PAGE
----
North Eastern York County History In PreservationNeyChip
In the year 1738, Nathan Hussey obtained a grant for land on which the village of Goldsboro now stands. A short distance above his land, he opened a ferry across the Susquehanna. In 1749, he became one of the commissioners to lay of York County. The area consisted of a few houses and the old Red Mill. The area was called Martinsville after the store owner Martin Burger. A brownstone quarry near the site of Goldsboro had been operating since the 1810's, and had produced the columns and steps for the state Capitol building at Harrisburg, as well as stone for the Cumberland county jail. In 1849, a York physician, Dr. Alexander Small, hired Daniel Ettinger to lay out the new town. This was the first planned rail community in York County and the last county town to be laid out on a Philadelphia grid plan with a center square. Then the railway was completed to the area and the station was called by the civil engineer J. M. Goldsboro. In November 1850, Dr Small placed an ad in the paper to sell town lots stating: "It cannot fail to become a place of considerable importance." It was incorporated August 23, 1864 with the official name of the Borough of Goldsboro. Most referrer to the area just as Goldsboro. A Nobel Prize winner came from Goldsboro. The scientist, J. Michael Bishop, won the prize in 1989 for his work on explaining how malignant tumors develop. Bishop's father, John, was pastor of Zion Lutheran Church in Goldsboro. Goldsboro is described in the 1856 York Gazette and Business Directory as ...a flourishing village...doing a large business in lumber and produce. There are two steam saw-mills in the place! One manufacturing upwards of three millions of feet of sawed lumber, of various kinds, annually. It has two upright saws, one slitting saw, and a gang slitting saw for manufacturing siding, and six circular saws, set in operation by a '80' horsepower steam engine, owned and conducted under the firm of Small and Stair and Co. The other mill was begun by Isaac Frazer in 1853. Frazer became over the next 35 years, the dominant business force in Goldsboro. In addition to his sawmill, he operated a wholesale business, and in 1873 took over the Small and Stair Sawmill, Frazer was the major employer in Goldsboro through much of the late nineteenth century. Other industries in the town included cigar factories, box factories, and more recently, a sewing factory. Goldsboro has changed little since the first quarter of the twentieth century. The decline of the railroad and rise of the highway has taken the area off the main corridor of the County. For this reason, downtown Goldsboro is listed with the National Register of Historic Places.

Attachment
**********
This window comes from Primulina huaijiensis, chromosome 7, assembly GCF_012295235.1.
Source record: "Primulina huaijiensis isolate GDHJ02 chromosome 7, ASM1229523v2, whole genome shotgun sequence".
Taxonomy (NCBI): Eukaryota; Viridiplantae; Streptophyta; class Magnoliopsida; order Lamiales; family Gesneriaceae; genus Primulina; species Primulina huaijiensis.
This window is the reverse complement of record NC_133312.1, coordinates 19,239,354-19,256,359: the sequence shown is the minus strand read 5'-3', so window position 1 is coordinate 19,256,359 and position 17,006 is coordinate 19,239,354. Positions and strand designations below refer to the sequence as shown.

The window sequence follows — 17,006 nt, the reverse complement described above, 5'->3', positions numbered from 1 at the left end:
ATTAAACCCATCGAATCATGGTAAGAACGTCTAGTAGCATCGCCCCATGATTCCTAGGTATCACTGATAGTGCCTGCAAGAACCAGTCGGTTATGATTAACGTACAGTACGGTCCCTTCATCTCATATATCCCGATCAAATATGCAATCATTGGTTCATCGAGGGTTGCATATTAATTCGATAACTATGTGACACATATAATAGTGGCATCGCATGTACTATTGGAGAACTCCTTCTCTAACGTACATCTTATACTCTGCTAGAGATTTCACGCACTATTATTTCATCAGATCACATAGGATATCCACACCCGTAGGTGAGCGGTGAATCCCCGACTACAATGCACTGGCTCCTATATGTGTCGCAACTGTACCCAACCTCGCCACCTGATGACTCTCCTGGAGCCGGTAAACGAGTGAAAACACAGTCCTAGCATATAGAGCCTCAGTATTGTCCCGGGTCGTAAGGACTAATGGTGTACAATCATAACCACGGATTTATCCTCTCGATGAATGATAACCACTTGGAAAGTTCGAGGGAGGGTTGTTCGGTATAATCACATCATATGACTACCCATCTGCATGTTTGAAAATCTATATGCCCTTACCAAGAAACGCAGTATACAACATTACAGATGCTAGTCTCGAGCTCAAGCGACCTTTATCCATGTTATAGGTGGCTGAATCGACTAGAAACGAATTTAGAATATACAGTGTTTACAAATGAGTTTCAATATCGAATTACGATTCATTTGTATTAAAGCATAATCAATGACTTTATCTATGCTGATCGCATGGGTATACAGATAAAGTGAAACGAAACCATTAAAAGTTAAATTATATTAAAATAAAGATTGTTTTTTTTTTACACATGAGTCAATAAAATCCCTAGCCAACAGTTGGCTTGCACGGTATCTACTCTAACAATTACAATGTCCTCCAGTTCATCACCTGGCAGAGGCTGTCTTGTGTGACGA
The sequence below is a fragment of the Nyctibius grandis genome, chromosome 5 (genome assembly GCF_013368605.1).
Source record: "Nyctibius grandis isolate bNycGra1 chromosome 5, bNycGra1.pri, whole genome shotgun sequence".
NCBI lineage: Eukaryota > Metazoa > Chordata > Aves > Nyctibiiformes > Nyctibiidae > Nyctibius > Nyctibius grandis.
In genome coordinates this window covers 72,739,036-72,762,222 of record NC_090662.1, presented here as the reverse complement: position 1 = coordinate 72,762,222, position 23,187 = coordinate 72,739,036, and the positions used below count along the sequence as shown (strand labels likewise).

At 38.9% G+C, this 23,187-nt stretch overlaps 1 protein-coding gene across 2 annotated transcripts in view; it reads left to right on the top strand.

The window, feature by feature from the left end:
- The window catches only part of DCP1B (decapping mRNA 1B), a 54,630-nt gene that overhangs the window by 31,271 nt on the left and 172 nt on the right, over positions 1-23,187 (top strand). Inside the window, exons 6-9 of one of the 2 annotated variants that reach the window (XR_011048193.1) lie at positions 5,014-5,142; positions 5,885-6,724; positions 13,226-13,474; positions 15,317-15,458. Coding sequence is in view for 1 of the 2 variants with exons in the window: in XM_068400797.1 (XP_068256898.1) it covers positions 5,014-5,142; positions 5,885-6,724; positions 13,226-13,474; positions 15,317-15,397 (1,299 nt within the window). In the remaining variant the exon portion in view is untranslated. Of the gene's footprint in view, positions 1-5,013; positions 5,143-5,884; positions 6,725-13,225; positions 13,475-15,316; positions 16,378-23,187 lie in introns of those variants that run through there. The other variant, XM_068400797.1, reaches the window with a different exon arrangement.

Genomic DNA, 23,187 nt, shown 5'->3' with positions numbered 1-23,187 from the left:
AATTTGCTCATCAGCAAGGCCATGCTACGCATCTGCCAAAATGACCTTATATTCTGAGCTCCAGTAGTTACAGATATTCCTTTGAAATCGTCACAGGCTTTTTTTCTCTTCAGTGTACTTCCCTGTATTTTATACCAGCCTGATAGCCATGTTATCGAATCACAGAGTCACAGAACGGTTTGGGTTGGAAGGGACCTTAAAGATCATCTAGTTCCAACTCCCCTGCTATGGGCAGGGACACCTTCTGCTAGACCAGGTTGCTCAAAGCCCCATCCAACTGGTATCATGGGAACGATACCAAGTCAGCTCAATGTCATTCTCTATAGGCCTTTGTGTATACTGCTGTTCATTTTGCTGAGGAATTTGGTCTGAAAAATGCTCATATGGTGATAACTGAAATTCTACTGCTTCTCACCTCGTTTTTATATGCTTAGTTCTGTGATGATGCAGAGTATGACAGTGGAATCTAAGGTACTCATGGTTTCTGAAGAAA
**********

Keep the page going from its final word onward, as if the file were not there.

Excerpts from: Newberry Township The Beginning 1700-1900 1988 Center Square Press By: Newberry Township Heritage Committee
On Wednesday, March 28, 1979, 36 seconds after the hour of 4:00 a.m., several water pumps stopped working in the Unit 2 nuclear power plant on Three Mile Island, In the minutes, hours, and days that followed, a series of events -- compounded by equipment failures, inappropriate procedures, and human errors and ignorance -- escalated into the worst crisis yet experienced by the nation's nuclear power industry. The accident focused national and international attention on the nuclear facility at Three Mile Island and raised it to a place of prominence in the minds of hundreds of millions. For the people living in Goldsboro, the rumors, conflicting official statements, a lack of knowledge about radiation releases, the continuing possibility of mass evacuation, and the fear that a hydrogen bubble trapped inside a nuclear reactor might explode were real and immediate. Report of the President's Commission on "The Accident At Three Mile Island
Three Mile Island Generating Station Unit 1 (TMI Unit 1) permanently shut down on September 20, 2019, leaving a 45-year legacy of safe, reliable, carbon-free electricity generation and service to the community. It now enters a new era-the safe decommissioning and dismantlement of its components, systems and buildings.